How to handle a reference in a struct to another member in the struct

Hello Community,

I am currently learning rust and I have a problem I do not know how to solve.
I have a struct containing several owned members and a reference, which is supposed to point to one of these members. Here is some example code (minimal example with no real world purpose):

struct Test<'a> {
   a: u32,
   b: u32,
   reference: Option<&'a u32>
}

impl<'a> Test<'a> {
   fn new() -> Test<'a> {
       Test {
           a: 1,
           b: 2,
           reference: None
       }
   }

   fn set_a(self: &'a mut Self) {
       self.reference = Some(&self.a);
   }

   fn print(self: &Self) {
       println!("a={}, b={}, reference={:?}", self.a, self.b, self.reference)
   }
}

fn main() {
   let mut test = Test::new();
   test.set_a();
   test.print()
}

When I compile this code as this, I get:

error[E0502]: cannot borrow `test` as immutable because it is also borrowed as mutable
  --> src\main.rs:29:5
   |
28 |     test.set_a();
   |     ------------ mutable borrow occurs here
29 |     test.print()
   |     ^^^^^^^^^^^^
   |     |
   |     immutable borrow occurs here
   |     mutable borrow later used here

I noticed, that if I would not have to specify the lifetime annotation in:

   fn set_a(self: &'a mut Self) {
        self.reference = Some(&self.a);
    }

Than it would work in the main, but set_a does not compile anymore because self would get an anonymous lifetime.

But the logic should work, should it not? reference does not outlive a. But how can I explain that to the compiler?

Or is my error somewhere else?

This is known as a self-referential struct, and there is no good way to do it in Rust so far -- it does not play well with the ownership and borrowing semantics. If you search this forum for the term, you'll find many threads.

In the first case, you're mutably (i.e. exclusively) borrowing the struct for the entire lifetime of the struct. This makes it useless -- unusable -- after the call.

In the second case, you can't create a &'long mut T by going through a &'short mut U, as you can create memory unsafety by doing so.

Finding some approach that doesn't involve a direct self-reference is recommended (an enum, an index or Range...).

3 Likes

No, it shouldn't. Where do you think the reference would point after the struct (with all of its fields, including the referenced one) is moved? Since moving doesn't change the lifetime parameters, if this kind of code were allowed to compile, it would trivially result in use-after-free. However, it's – correctly – rejected by the compiler, exactly because the lifetime annotations simply can't be assigned in a general enough way for borrowck to allow this. This is fundamental.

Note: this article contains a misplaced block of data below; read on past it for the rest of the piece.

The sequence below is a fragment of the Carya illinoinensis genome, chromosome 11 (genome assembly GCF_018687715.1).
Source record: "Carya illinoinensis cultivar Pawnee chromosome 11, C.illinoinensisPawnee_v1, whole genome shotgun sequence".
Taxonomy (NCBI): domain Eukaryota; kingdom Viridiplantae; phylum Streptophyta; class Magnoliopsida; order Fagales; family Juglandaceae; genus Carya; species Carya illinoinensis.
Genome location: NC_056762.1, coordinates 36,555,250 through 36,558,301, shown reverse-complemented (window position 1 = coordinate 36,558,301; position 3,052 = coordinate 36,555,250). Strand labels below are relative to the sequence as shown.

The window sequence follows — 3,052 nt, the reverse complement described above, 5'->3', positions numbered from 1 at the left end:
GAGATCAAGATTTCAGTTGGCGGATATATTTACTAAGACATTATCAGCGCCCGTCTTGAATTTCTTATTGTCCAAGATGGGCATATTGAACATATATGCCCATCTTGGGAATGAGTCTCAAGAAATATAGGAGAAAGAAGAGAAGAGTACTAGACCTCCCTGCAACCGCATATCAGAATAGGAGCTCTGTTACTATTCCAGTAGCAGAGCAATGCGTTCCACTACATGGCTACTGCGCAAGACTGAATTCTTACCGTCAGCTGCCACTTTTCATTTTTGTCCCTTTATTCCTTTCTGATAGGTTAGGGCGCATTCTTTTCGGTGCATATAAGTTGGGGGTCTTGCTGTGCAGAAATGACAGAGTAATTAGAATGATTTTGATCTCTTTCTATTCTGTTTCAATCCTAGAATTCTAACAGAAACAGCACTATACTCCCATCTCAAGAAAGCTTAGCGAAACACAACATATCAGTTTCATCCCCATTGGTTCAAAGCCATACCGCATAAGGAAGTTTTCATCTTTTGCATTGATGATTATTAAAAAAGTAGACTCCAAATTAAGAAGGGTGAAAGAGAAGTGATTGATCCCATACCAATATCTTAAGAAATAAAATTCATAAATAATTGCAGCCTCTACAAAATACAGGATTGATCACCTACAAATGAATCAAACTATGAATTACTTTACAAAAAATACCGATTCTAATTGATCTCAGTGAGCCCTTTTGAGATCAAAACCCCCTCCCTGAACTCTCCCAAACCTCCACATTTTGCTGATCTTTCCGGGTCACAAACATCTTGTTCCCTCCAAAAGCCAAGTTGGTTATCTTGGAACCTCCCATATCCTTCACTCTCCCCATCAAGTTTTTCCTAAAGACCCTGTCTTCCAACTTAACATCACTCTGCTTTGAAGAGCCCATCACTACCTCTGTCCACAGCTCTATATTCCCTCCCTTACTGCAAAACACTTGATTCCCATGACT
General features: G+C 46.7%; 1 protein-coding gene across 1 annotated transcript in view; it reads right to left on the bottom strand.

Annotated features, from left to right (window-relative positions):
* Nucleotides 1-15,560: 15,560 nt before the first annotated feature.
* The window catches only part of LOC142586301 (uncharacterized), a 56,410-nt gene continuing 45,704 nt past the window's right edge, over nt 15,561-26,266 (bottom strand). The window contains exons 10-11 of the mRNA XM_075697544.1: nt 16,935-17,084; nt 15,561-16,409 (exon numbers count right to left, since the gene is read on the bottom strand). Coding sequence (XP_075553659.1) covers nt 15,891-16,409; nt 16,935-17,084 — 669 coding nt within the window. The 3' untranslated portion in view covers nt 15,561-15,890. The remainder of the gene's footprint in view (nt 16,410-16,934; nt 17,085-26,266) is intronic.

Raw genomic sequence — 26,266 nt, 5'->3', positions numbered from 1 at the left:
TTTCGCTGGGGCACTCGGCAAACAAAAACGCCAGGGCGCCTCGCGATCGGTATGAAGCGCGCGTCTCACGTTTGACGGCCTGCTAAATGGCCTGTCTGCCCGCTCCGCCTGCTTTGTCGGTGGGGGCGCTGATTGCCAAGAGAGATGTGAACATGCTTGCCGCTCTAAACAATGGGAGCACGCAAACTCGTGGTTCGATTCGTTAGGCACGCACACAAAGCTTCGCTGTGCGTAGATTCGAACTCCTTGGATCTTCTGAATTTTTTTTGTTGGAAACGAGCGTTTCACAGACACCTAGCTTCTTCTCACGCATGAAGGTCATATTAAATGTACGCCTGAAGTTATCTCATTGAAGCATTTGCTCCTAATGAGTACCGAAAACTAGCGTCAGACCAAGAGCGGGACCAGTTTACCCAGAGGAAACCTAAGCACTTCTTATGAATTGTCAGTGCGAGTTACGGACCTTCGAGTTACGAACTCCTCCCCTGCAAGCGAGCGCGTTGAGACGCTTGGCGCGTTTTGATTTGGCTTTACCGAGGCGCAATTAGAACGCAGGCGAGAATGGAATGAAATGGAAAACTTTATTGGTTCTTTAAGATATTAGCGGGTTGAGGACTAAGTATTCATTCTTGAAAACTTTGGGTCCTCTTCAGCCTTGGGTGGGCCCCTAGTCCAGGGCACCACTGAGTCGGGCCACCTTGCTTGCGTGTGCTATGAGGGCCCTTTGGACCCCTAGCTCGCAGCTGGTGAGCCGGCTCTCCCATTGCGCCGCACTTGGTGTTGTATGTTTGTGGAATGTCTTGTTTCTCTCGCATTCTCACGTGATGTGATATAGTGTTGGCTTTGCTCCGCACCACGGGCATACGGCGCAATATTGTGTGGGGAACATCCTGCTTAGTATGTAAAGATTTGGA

You should instead consider what you are trying to achieve (at the higher level). Likely, there is a correct (i.e., memory-safe) solution for that problem.

2 Likes

This couldn't ever work as this cite from Rustonomicon explains:

Every type must be ready for it to be blindly memcopied to somewhere else in memory. This means pure on-the-stack-but- still-movable intrusive linked lists are simply not happening in Rust (safely).

I just wish it was somewhere in more accessible place, coz deep investigation of complex parts of Rustonomicon is not something newbies read and this they make mistake #3 insanely often.

Note that Rustonomicon, basically, tells you, tantalizingly, that it is possible if you use unsafe, and, indeed, std::pin makes it possible, but… that's just not something that you want to use when you are still learning Rust.

No, it's not problem of ownership and borrowing. They could have been adjusted, probably, if the whole thing made sense. But thing about function new in the topicstarter example: it first creates Test struct and the moves it to some other place. At this point you either have introduce move constructor and allow move to be non-trivial (like C++ did) or move object to the heap (like most GC-based language do).

First approach was deemed unfeasible (it's really hard to deal with constructors since they couldn't just return error and panic in the middle of function call is just too surprising) and box everything is not something you do in a system language. If you really need that, there's pinned box, but it requires unsafe and, in general, most definitely not something you try to learn Rust with.

1 Like

Thanks for all the help guys! I understand now why this does not work.
Next I have to find out what to do instead :). I asked another question for that here: Should I use references for pointing to objects in another struct?

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